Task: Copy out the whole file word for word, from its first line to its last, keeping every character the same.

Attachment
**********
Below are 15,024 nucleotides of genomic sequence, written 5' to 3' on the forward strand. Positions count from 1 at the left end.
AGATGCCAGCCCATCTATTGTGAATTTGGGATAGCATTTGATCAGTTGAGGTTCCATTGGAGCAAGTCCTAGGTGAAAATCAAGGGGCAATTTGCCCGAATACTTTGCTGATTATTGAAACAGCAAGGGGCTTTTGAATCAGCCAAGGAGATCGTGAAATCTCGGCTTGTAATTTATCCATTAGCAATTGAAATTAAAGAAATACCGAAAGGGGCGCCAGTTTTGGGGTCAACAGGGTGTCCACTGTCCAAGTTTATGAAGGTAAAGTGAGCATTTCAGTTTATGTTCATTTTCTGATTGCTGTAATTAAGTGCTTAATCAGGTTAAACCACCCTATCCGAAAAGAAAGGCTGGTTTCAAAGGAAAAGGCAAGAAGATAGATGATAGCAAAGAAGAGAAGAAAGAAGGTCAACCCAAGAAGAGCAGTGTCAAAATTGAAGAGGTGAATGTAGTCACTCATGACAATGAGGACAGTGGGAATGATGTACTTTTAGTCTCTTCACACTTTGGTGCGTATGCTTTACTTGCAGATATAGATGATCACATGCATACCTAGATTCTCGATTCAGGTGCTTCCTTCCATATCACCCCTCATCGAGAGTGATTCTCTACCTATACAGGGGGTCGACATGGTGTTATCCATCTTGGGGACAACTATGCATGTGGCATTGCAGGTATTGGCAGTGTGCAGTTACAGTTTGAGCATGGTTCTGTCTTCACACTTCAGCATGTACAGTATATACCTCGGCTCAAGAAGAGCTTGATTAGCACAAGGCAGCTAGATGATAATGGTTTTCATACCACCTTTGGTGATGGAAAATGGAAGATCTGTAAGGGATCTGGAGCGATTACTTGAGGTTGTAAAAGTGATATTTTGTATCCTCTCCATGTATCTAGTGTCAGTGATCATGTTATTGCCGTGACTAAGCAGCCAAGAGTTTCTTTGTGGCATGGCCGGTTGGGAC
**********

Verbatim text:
Below are 15,024 nucleotides of genomic sequence, written 5' to 3' on the forward strand. Positions count from 1 at the left end.
AGATGCCAGCCCATCTATTGTGAATTTGGGATAGCATTTGATCAGTTGAGGTTCCATTGGAGCAAGTCCTAGGTGAAAATCAAGGGGCAATTTGCCCGAATACTTTGCTGATTATTGAAACAGCAAGGGGCTTTTGAATCAGCCAAGGAGATCGTGAAATCTCGGCTTGTAATTTATCCATTAGCAATTGAAATTAAAGAAATACCGAAAGGGGCGCCAGTTTTGGGGTCAACAGGGTGTCCACTGTCCAAGTTTATGAAGGTAAAGTGAGCATTTCAGTTTATGTTCATTTTCTGATTGCTGTAATTAAGTGCTTAATCAGGTTAAACCACCCTATCCGAAAAGAAAGGCTGGTTTCAAAGGAAAAGGCAAGAAGATAGATGATAGCAAAGAAGAGAAGAAAGAAGGTCAACCCAAGAAGAGCAGTGTCAAAATTGAAGAGGTGAATGTAGTCACTCATGACAATGAGGACAGTGGGAATGATGTACTTTTAGTCTCTTCACACTTTGGTGCGTATGCTTTACTTGCAGATATAGATGATCACATGCATACCTAGATTCTCGATTCAGGTGCTTCCTTCCATATCACCCCTCATCGAGAGTGATTCTCTACCTATACAGGGGGTCGACATGGTGTTATCCATCTTGGGGACAACTATGCATGTGGCATTGCAGGTATTGGCAGTGTGCAGTTACAGTTTGAGCATGGTTCTGTCTTCACACTTCAGCATGTACAGTATATACCTCGGCTCAAGAAGAGCTTGATTAGCACAAGGCAGCTAGATGATAATGGTTTTCATACCACCTTTGGTGATGGAAAATGGAAGATCTGTAAGGGATCTGGAGCGATTACTTGAGGTTGTAAAAGTGATATTTTGTATCCTCTCCATGTATCTAGTGTCAGTGATCATGTTATTGCCGTGACTAAGCAGCCAAGAGTTTCTTTGTGGCATGGCCGGTTGGGAC